He said a possible financial crisis in China would be "dramatic" for Russia, but its effects would not last long. In addition, long-term demand for basic Russian exports would facilitate a fast recovery on the market.
Russians become election-weary
As many as 34% of those surveyed by the All-Russian Public Opinion Research Center (VTsIOM) do not believe that ordinary voters have any say in deciding who will come to power in the country and what decisions will be made. Experts are unanimous in putting the reason for the disillusionment down to the absence of real political competition.
Valery Khomyakov, general director at the National Strategy Council, said: "The number of people who don't believe that they have a vote is actually higher than 34%, because people lost an effective instrument for expressing their civil dissatisfaction using the 'none of the above" option on ballot papers.
"Only intrigue, competition, and fresh ideas could lead to higher voter turnout and interest in elections. Over the past 10 years, every election has had its element of serious conflict. In 1996, the image of the enemy went to the Communists, or the Red-Browns as they were called then; in 2000, regional barons took their place: and in 2004, plotting oligarchs. It seems the list of possible enemies has run dry and it is time to cast about for new ones. For example, to start a real fight against corruption at all levels. And if the drive is a success, then interest in elections will shoot up."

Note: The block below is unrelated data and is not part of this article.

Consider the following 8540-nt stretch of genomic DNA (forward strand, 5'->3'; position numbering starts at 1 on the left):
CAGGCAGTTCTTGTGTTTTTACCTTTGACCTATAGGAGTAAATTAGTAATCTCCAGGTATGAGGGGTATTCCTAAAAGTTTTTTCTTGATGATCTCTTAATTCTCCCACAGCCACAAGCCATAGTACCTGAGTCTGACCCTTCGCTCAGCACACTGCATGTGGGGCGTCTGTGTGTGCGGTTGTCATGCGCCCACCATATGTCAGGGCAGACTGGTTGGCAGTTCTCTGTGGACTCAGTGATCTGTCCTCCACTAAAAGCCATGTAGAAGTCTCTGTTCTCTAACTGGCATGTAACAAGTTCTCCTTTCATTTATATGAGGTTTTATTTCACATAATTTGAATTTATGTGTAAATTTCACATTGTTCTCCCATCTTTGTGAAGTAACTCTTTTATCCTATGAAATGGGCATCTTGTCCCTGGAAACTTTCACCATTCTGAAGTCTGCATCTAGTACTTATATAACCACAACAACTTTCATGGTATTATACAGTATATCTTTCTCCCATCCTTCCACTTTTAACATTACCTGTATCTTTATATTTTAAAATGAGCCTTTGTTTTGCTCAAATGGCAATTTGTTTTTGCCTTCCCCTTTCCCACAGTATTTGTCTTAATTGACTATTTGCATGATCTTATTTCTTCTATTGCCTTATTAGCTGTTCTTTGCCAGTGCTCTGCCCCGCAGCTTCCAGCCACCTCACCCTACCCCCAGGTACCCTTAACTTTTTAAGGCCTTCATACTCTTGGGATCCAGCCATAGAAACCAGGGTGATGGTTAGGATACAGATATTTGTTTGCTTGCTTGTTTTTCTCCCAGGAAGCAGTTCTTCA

Alexei Makarkin, deputy general director of the Center for Political Technologies, said: "The percentage of those disaffected is more than 34%. Russians have long been losing interest in elections. In most cases the winner is a foregone conclusion, and the result already known. The upcoming presidential ballot is no big puzzle either. Any discussion of a successor, if we get down to brass tacks, really appeals only to the establishment - politicians, social experts, or journalists. Most of the Russians are ready to vote for whoever the incumbent suggests they should.
"Clearly, voters are losing the feeling that their vote can shape their future. This is the flip side of disillusionment in politics. People see no one worth turning to look after their interests, needs, and wishes. It is too early to talk about the protest potential of this section of the Russians. It is rather an electoral 'backwater.' Society will only come out in protest if the social and economic situation drastically worsens. Either a real alternative to the current residents of the political Olympus appear, but currently this is nowhere in sight."